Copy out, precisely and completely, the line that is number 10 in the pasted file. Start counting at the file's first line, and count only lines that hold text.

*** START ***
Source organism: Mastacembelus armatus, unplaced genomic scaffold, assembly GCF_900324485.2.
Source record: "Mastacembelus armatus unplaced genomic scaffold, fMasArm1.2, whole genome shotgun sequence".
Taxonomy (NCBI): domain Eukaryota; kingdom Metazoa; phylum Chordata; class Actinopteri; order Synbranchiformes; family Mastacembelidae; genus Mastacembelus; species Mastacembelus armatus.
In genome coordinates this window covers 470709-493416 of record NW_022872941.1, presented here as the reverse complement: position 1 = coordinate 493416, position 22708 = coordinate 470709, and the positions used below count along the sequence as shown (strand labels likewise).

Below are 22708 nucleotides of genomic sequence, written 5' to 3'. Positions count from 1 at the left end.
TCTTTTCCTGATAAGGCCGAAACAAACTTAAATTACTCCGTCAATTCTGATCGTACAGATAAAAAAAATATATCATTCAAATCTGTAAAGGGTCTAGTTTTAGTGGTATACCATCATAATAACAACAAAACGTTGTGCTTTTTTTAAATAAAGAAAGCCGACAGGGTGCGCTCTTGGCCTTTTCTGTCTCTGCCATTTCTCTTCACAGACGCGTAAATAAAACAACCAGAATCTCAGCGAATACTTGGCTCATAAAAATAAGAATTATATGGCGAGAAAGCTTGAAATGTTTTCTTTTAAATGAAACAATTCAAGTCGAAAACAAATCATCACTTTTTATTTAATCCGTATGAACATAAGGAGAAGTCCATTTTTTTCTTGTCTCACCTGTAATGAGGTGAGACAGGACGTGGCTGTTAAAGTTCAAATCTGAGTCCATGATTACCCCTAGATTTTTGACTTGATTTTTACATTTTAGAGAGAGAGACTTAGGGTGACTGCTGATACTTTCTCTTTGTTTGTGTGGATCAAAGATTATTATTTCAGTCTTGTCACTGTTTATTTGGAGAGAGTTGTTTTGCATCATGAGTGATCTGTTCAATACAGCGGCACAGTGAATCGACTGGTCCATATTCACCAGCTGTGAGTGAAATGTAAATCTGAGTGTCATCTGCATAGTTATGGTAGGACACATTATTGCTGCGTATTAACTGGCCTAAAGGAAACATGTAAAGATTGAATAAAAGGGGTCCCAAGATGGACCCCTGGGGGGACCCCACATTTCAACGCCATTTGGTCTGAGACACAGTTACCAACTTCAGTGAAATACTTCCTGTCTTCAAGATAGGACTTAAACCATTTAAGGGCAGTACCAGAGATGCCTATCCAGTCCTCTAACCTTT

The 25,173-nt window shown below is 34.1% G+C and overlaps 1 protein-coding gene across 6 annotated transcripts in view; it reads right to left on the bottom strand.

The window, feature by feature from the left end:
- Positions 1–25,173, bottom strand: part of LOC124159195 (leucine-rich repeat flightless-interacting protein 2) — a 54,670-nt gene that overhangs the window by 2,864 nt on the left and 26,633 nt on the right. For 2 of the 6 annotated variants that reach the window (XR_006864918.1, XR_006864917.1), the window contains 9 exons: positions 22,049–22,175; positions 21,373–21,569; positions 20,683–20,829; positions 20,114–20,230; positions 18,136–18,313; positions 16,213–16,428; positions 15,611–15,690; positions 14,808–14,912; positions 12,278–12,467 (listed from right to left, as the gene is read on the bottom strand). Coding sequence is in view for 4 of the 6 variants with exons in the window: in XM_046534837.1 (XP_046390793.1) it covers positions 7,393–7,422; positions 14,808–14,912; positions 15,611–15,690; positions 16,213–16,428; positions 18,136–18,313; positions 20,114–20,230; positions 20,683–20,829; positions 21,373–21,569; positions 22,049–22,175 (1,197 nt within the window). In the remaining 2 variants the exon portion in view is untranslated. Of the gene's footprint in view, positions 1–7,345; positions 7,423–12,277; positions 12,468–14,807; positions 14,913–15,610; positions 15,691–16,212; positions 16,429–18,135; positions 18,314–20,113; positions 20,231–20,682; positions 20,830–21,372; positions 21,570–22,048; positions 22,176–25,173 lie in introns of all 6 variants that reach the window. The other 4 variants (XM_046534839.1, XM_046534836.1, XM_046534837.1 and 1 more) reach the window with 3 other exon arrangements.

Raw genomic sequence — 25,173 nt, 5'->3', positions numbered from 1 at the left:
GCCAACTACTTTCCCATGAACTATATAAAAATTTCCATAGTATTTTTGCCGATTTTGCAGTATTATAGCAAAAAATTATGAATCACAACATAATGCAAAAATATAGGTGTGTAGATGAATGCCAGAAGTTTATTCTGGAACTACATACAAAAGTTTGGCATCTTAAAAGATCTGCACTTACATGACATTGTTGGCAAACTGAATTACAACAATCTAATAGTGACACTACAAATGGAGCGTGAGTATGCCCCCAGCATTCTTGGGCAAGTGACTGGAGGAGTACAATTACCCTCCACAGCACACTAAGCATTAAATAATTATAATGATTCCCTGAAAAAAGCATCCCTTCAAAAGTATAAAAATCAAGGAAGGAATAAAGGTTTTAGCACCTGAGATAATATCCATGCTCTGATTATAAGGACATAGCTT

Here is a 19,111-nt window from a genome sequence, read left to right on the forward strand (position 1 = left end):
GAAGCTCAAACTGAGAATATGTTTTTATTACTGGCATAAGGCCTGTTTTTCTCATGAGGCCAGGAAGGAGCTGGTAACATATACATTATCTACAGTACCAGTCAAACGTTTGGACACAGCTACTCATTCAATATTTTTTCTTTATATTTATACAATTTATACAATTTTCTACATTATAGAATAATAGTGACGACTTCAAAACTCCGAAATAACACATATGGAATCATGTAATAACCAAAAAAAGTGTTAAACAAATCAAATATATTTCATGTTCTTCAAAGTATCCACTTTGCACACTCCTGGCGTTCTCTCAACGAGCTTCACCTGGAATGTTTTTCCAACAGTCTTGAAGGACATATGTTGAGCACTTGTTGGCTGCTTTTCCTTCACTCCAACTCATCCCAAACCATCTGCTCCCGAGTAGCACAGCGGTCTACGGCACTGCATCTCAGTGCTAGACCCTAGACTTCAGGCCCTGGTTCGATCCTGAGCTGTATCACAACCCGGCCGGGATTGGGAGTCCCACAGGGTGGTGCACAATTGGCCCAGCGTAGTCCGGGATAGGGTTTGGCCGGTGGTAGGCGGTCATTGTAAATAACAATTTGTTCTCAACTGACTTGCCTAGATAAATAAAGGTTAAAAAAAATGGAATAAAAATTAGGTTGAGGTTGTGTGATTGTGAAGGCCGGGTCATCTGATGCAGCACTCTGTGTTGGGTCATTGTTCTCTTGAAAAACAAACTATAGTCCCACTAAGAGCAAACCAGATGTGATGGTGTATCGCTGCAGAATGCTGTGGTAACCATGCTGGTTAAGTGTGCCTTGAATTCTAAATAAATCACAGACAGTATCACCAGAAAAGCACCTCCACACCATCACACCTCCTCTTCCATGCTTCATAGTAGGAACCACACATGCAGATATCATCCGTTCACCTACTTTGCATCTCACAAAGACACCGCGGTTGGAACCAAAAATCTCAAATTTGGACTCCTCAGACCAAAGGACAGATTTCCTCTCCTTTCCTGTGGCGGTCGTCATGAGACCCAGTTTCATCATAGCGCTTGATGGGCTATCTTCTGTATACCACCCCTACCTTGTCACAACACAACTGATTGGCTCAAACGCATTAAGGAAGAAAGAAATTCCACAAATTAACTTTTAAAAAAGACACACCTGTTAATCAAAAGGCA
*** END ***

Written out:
Raw genomic sequence — 25,173 nt, 5'->3', positions numbered from 1 at the left: